This is where I went to elementary school and junior high between 1974-1983. My classmates and I were bused to a middle-ish school in a neighboring town during fourth and fifth grade, but I spent the bulk of my childhood here at La Harpe Elementary. My parents and siblings went to school here, too, as did most of my aunts, uncles, and cousins, and possibly even grandparents. My dad taught P.E., coached, and and was principal here for decades.
And it's going to be demolished soon.
My cousin Tyler took the photo above, and as I write this he is attempting to receive permission to show his photos of its now-damaged interior. [Edit: he got permission! I'll share more of his work as the photos arrive; two are below.] The idea that this building will not be around anymore triggered a wave of nostaglia that woke me up this morning. As I mentally walked from classroom to classroom, dozens of memories and "firsts" piled up, and I think I'm going to drive myself crazy unless I write some of them down in a series of disjointed paragraphs. I apologize if you've read any of these anecdotes before. I just wanted to see them all in one place.
We had to fill out worksheets according to instructions played on a tape recorder. These were called "Listening Lessons." One of the items was a pig that we were told to color pink. Knowing that pigs were more of a peach color, I colored it peach and was deducted points. I have been a realist since the day I was born, damn it!
Across the hall was a girls' bathroom with four or five stalls. A rumor circulated among the girls: if the seat was up, that meant a boy had used it, and we should avoid it because, yuck, boys. Much later I realized that the seat was up because it had been recently cleaned by the janitors.
(I'm in the back row, far right, next to teacher aide Mrs. Yetter, blinded by the sun)
The class made a cookbook where each of us described how to make our favorite meal and were quoted verbatim in a dittoed booklet. My recipe was for spaghetti with meat sauce. I remember being interviewed for this like it was yesterday.
Kelly: Brown the hamburger...
Mrs. Y.: How much?
Kelly: The whole thing.
And so on.
I learned how to read! Our teacher Mrs. Strand must have taught us by osmosis, as I don't remember much about the process, but I do know that a whole lot of flashcards were involved. A small group of us were seated around her, and the intimidatingly big word "something" came up. None of the other kids knew what it was...but I did, and I thought to myself, I really know how to read now.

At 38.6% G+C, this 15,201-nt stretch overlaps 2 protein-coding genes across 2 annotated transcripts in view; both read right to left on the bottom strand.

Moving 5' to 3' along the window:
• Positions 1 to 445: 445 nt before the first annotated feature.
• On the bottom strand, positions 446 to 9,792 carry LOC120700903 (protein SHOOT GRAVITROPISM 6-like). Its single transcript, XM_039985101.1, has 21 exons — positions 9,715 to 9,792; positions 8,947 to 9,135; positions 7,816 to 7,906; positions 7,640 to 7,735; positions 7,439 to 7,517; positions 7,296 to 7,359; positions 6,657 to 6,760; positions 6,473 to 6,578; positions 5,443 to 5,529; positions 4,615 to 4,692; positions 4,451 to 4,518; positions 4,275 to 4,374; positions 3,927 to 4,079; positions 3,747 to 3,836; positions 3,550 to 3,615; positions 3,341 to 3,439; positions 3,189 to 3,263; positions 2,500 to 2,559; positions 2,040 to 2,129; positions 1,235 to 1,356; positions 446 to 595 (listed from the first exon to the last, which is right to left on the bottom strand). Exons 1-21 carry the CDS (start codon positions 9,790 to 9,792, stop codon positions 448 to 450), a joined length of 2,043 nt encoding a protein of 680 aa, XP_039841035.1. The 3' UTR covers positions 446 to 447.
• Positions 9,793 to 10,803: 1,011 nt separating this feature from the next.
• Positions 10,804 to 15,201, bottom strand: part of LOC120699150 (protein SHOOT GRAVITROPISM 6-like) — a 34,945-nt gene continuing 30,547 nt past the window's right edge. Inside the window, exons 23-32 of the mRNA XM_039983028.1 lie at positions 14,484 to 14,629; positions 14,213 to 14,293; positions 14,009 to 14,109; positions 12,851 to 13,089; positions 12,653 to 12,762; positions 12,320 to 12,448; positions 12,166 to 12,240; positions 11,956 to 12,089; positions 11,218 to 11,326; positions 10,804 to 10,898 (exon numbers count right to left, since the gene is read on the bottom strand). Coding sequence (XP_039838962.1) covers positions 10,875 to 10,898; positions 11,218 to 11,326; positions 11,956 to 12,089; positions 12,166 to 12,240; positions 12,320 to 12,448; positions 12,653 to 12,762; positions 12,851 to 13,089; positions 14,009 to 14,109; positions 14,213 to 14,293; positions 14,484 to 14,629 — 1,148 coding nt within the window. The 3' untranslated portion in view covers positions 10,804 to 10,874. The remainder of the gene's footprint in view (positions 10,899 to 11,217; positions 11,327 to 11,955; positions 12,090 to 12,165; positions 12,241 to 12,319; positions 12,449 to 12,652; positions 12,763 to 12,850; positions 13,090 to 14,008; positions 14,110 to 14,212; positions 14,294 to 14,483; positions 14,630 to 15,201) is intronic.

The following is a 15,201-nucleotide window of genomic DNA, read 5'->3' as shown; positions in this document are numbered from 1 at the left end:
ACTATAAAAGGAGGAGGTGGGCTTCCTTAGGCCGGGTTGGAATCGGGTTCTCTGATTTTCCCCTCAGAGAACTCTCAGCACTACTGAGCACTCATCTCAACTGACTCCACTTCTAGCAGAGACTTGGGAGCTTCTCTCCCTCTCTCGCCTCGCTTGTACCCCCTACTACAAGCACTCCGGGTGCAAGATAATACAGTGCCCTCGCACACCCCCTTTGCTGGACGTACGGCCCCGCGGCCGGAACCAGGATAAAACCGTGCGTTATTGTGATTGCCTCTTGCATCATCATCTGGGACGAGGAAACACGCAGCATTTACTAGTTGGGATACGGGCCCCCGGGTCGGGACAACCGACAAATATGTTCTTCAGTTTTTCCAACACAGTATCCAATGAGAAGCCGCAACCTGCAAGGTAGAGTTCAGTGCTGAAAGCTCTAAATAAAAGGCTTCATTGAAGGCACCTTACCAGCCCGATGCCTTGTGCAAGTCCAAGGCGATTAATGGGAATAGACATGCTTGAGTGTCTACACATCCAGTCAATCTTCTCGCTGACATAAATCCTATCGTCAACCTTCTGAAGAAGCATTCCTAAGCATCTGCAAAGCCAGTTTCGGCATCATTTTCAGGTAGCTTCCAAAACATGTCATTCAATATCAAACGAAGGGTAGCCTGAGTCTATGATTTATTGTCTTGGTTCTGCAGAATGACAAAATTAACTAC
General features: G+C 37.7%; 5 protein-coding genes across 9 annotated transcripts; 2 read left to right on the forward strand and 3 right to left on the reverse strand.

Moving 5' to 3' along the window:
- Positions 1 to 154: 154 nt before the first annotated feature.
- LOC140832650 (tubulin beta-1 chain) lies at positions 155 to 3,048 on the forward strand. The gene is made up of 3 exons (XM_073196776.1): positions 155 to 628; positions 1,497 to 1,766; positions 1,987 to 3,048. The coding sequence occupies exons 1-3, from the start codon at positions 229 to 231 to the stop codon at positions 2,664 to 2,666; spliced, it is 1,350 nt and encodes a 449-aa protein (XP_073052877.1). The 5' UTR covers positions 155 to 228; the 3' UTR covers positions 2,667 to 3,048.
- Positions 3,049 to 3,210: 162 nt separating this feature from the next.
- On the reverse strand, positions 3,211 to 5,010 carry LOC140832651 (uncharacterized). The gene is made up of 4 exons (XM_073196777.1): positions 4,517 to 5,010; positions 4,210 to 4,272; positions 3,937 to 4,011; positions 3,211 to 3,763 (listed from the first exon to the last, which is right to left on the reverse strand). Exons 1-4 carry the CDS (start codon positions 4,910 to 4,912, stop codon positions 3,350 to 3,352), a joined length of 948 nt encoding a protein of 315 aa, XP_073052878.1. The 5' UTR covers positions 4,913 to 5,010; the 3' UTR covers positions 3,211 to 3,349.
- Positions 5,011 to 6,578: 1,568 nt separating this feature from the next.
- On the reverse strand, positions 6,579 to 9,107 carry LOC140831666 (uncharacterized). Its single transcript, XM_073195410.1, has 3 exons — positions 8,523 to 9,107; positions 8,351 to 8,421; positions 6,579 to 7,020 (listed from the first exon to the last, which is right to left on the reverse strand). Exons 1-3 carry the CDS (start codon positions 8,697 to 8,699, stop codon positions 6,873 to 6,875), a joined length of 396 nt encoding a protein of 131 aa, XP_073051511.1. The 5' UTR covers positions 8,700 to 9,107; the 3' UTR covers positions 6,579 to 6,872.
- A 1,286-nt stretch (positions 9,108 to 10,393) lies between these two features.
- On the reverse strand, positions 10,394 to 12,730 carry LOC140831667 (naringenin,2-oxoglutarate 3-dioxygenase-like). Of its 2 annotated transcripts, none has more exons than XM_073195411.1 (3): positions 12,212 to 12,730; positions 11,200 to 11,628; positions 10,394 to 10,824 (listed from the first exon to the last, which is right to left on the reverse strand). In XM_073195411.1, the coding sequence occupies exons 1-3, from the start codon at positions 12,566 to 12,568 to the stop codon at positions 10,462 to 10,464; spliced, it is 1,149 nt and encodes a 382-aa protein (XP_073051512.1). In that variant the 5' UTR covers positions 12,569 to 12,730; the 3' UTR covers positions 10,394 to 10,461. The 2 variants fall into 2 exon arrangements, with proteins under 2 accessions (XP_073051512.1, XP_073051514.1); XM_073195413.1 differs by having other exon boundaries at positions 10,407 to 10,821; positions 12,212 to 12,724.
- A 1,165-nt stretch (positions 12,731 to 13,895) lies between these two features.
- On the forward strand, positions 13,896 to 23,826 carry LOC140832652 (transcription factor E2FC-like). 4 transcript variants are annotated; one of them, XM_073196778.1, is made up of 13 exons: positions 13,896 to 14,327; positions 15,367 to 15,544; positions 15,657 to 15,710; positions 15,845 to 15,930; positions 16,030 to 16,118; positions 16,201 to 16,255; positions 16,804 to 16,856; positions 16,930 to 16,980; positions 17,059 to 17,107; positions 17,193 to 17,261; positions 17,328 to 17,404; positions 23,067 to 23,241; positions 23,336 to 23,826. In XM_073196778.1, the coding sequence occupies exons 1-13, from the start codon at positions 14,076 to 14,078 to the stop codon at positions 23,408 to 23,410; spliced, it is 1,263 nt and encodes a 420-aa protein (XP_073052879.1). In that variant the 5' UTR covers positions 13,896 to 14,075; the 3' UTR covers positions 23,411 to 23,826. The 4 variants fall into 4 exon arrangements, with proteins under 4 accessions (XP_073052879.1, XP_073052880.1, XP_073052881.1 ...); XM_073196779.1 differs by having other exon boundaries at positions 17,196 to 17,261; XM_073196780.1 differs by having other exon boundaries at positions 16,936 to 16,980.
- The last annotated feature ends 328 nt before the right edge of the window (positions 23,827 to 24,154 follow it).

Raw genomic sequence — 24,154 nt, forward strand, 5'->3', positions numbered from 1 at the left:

I was shy and always waited for other kids to ask me to play, except kids don't do that. They just start playing and do not issue engraved invitations. Lonely and frustrated one day, I sat on the bleachers and cried. A sweet girl named Sara (front row, green dress) sat beside me and said she would be my friend.
Teenagers fascinated many of us, and we were able to observe the high school kids during lunch in the cafeteria. We idolized the ones we recognized from swing choir, who were every bit as good as the people on the radio and were basically superstars already, and the cheerleaders when they wore their purple and gold uniforms to school. We went bananas for Judy Bradley, this blonde, sunny creature with feathered hair and a great big smile.
I read a story called "Great Day In Ghana" and came to understand that the world was larger than I could ever imagine, and people lived in places that were vastly different from all-white, small town Illinois.
One time Mrs. Eckhardt used my name in a sentence during a spelling test. "Blue. Kelly is wearing a blue turtleneck." It has stayed with me forever and will most likely be my dying thought.
Jimmy Blue (back row, orange shirt) wrote a poem about spring that was better than mine. Then he moved away, tragically, and I decided to focus on writing poems.
Reva (front row, aqua shirt) and I decided that if we had to get married someday, we would marry each other, because yuck, boys.
We were the favorite class of teachers. One time I overheard an exhausted-sounding Mrs. Eckhardt talking to our third grade teachers about us. "Enjoy them!" she concluded.
Mrs. Wernecke forced us to listen to tape recordings of poems by Robert Louis Stevenson every day after lunch. During this time I drew microscopic comics on folded-over, 2"x1" pieces of paper for the amusement of Sara and Michele (back row, red dress, standing by me).
Mrs. Wernecke was a tough customer who also forced us to say, "May I go to the lavatory?" None of us had ever heard of a lavatory before, and many simply called it "the laboratory."
My poetry had improved to the point that Mrs. Wernecke created handmade blank books for me. I wrote my poems inside and illustrated them, and that was terrific. But then she wanted me to read them aloud to my class and the other third grade section, and any hope I may have had of being popular flew right out the window (second floor, west side).
During an open house my art teacher, the mysterious and very old Mr. Soule, told my parents that "this one is special."
By the time my class entered fourth grade, our teacher Mrs. Smith (at our building in Terre Haute, which is pronounced, appallingly, as "terry hut") was amazed at the amount of math catch-up she had to do with us. And that was kind of understandable, what with all the nonstop poetry going on in the lower grades.